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Courage

Courage may be the world’s most under-appreciated character trait. It’s like a mountain you wear on the inside. Fierce winds may blow, snow may pile deep around you, the air may grow thin in your lungs, and yet you find the inner strength to carry on with relative grace and composure.

Courage does not belong only to heroes and daredevils and you need not survive a great tragedy before you claim it for yourself. Every day living provides ample opportunity to put courage to use in meaningful ways.

It takes courage to look people steadily in the eye and see who they really are. Mountains don’t wince when the winds blow and the skies fall, and neither must you, if you choose to exercise your courage.

It takes courage to know yourself deeply and thenĀ be that self reliably. Mountains don’t hide or move aside for peer pressure. They stand firm, rooted in the power of heart, in the conviction that living fully and genuinely is better than blending in to avoid attention.

It takes courage to stare down your hidden fears and push through the discomfort that growth often brings with it. Just as mountains rise slowly as tectonic plates clash deep below earth’s surface, you march steadily forward, determined to eventually reach your highest heights.

At first, courage takes effort, but in time, with practice, as your courage grows stronger, as you learn by experience that things eventually work out for the best, then all fears fade away and, ironically, when your courage grows strongest, you seem to need it the least.

Courage is a key element that supports your healing and growth. Some people never grow because they lack the courage to face discomfort and subconscious fears, while others would exercise it more if they only understood.

For example, people who understand that fear is designed to empower you are better able to harness the fight or flight mechanism that improves performance when you need it most.

The rapid heartbeat and elevated blood pressure, the increased blood flow to the muscles and brain, the dilated eyes to let in more light, all these make you more powerful than ever and turn uncomfortable fear to thrilling, unforgettable excitement. Thus a simple act such as asking for a raise or telling someone you love them first wakes you up and makes you feel truly, satisfyingly alive.

If you don’t know that fear empowers, you may instead freeze. While this reflex may help animals to go unnoticed by passing predators, it rarely returns the optimal results in human interactions.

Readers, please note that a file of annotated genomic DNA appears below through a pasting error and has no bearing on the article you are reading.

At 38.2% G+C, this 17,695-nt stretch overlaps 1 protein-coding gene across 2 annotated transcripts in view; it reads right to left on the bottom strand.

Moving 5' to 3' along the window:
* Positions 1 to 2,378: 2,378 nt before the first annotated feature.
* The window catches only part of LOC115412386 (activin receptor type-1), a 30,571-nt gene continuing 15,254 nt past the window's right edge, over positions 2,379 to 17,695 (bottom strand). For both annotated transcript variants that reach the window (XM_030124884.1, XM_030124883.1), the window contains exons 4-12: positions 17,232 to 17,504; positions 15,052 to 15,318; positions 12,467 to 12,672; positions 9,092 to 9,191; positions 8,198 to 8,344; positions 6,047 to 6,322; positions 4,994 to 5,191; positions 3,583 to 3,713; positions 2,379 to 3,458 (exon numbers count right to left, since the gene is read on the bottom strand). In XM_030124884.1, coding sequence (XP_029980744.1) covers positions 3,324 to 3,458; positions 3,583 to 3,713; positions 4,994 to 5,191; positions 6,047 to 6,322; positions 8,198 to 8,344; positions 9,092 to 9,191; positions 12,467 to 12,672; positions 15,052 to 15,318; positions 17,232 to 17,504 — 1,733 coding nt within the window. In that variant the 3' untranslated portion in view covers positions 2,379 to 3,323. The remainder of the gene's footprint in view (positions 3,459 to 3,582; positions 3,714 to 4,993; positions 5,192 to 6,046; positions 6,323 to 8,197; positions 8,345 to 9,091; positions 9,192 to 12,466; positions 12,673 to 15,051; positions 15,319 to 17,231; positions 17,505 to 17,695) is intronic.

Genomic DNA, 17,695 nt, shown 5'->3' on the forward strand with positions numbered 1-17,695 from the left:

Discomfort itself is another useful emotion – as long as you face it with courage. It often points out your weaknesses, your fears and wounds, and other areas that stand in need of repair.

If someone happens to annoy you, for example, then slow down and look more closely. 98% of the time, you’ll discover that the annoyance comes from inside yourself, that the other merely triggered that hidden part of you which, if repaired, would allow you to live with greater peace and productivity.

Once you begin your healing journey, you will stir up more of these uncomfortable triggers as they rise, as if from a retreating glacier, to the surface where they can be addressed.

If you begin to climb the mountain of wholeness, you’d better bring some courage along with you, because there’s no turning back. Once you begin to expose your deep wounds and subconscious protections, they will pester you until you work your way through them and put them behind you forever.

On a happier note, as the summit comes within view, you will discover that your legs have grown stronger. Your lungs have adapted to the thin atmosphere and your capacity to thrive has increased. Where you once cradled hurts and anxiety, you now experience a new lightness, joy and relief that makes the entire climb worthwhile

If you would like a guide to help you scale the mountain, if you would appreciate a ski lift to speed your ascent, then please contact us and we will be excited to join you in your personal epic journey toward empowerment and perfection.

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